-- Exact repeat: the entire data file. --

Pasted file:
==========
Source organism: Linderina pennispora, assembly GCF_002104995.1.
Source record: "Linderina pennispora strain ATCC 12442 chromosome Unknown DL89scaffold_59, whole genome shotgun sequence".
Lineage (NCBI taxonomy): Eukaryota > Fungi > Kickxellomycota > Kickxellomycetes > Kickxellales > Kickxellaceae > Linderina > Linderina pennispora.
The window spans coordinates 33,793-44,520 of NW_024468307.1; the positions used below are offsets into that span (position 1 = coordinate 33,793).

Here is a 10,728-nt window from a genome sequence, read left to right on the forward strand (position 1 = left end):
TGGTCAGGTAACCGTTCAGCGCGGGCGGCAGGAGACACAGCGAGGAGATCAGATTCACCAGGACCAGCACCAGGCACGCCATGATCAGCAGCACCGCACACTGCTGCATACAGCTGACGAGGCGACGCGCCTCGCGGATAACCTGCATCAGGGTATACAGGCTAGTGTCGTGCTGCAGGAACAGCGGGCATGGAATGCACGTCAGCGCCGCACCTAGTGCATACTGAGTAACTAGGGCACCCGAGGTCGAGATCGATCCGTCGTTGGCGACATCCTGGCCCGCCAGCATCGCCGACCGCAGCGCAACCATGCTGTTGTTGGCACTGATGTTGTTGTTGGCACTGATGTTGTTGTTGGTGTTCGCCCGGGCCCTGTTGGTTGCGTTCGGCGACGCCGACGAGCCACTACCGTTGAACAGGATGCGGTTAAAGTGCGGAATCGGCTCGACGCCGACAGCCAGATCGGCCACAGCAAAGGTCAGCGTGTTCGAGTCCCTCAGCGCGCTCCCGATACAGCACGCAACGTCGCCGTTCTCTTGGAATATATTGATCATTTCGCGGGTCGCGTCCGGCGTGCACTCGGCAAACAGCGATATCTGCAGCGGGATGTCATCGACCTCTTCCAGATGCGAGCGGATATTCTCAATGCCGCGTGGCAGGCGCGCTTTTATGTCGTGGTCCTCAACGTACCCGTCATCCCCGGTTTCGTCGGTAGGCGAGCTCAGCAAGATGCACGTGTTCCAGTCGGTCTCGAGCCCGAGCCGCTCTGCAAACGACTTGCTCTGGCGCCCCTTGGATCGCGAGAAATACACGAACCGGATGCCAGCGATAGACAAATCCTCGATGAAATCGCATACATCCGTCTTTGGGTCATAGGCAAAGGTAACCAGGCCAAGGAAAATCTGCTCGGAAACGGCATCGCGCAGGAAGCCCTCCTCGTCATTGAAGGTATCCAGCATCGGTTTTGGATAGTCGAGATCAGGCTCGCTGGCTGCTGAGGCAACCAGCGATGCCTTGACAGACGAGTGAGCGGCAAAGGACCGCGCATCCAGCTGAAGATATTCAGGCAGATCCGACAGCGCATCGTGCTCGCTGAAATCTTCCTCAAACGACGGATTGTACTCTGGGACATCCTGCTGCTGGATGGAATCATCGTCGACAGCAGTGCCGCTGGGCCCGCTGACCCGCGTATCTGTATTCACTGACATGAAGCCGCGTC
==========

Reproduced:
Source organism: Linderina pennispora, assembly GCF_002104995.1.
Source record: "Linderina pennispora strain ATCC 12442 chromosome Unknown DL89scaffold_59, whole genome shotgun sequence".
Lineage (NCBI taxonomy): Eukaryota > Fungi > Kickxellomycota > Kickxellomycetes > Kickxellales > Kickxellaceae > Linderina > Linderina pennispora.
The window spans coordinates 33,793-44,520 of NW_024468307.1; the positions used below are offsets into that span (position 1 = coordinate 33,793).

Here is a 10,728-nt window from a genome sequence, read left to right on the forward strand (position 1 = left end):
TGGTCAGGTAACCGTTCAGCGCGGGCGGCAGGAGACACAGCGAGGAGATCAGATTCACCAGGACCAGCACCAGGCACGCCATGATCAGCAGCACCGCACACTGCTGCATACAGCTGACGAGGCGACGCGCCTCGCGGATAACCTGCATCAGGGTATACAGGCTAGTGTCGTGCTGCAGGAACAGCGGGCATGGAATGCACGTCAGCGCCGCACCTAGTGCATACTGAGTAACTAGGGCACCCGAGGTCGAGATCGATCCGTCGTTGGCGACATCCTGGCCCGCCAGCATCGCCGACCGCAGCGCAACCATGCTGTTGTTGGCACTGATGTTGTTGTTGGCACTGATGTTGTTGTTGGTGTTCGCCCGGGCCCTGTTGGTTGCGTTCGGCGACGCCGACGAGCCACTACCGTTGAACAGGATGCGGTTAAAGTGCGGAATCGGCTCGACGCCGACAGCCAGATCGGCCACAGCAAAGGTCAGCGTGTTCGAGTCCCTCAGCGCGCTCCCGATACAGCACGCAACGTCGCCGTTCTCTTGGAATATATTGATCATTTCGCGGGTCGCGTCCGGCGTGCACTCGGCAAACAGCGATATCTGCAGCGGGATGTCATCGACCTCTTCCAGATGCGAGCGGATATTCTCAATGCCGCGTGGCAGGCGCGCTTTTATGTCGTGGTCCTCAACGTACCCGTCATCCCCGGTTTCGTCGGTAGGCGAGCTCAGCAAGATGCACGTGTTCCAGTCGGTCTCGAGCCCGAGCCGCTCTGCAAACGACTTGCTCTGGCGCCCCTTGGATCGCGAGAAATACACGAACCGGATGCCAGCGATAGACAAATCCTCGATGAAATCGCATACATCCGTCTTTGGGTCATAGGCAAAGGTAACCAGGCCAAGGAAAATCTGCTCGGAAACGGCATCGCGCAGGAAGCCCTCCTCGTCATTGAAGGTATCCAGCATCGGTTTTGGATAGTCGAGATCAGGCTCGCTGGCTGCTGAGGCAACCAGCGATGCCTTGACAGACGAGTGAGCGGCAAAGGACCGCGCATCCAGCTGAAGATATTCAGGCAGATCCGACAGCGCATCGTGCTCGCTGAAATCTTCCTCAAACGACGGATTGTACTCTGGGACATCCTGCTGCTGGATGGAATCATCGTCGACAGCAGTGCCGCTGGGCCCGCTGACCCGCGTATCTGTATTCACTGACATGAAGCCGCGTC